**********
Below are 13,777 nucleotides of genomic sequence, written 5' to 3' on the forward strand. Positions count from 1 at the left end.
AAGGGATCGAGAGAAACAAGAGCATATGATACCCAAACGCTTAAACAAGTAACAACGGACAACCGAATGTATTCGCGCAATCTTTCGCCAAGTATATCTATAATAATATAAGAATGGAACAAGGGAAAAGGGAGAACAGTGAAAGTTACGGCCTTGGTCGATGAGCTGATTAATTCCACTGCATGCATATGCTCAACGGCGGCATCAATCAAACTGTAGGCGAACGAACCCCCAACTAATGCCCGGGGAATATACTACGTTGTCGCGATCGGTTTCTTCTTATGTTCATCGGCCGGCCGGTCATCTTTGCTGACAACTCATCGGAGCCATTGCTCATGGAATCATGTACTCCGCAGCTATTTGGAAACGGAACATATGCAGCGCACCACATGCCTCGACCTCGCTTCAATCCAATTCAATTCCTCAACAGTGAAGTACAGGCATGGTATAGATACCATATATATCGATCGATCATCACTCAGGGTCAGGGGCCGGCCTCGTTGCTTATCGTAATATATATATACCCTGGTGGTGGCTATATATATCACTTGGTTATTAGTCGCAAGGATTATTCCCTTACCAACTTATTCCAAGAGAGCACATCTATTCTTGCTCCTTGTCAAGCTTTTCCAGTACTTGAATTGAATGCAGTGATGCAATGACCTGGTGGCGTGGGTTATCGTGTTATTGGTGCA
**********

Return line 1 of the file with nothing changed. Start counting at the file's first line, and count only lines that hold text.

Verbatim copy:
Below are 13,777 nucleotides of genomic sequence, written 5' to 3' on the forward strand. Positions count from 1 at the left end.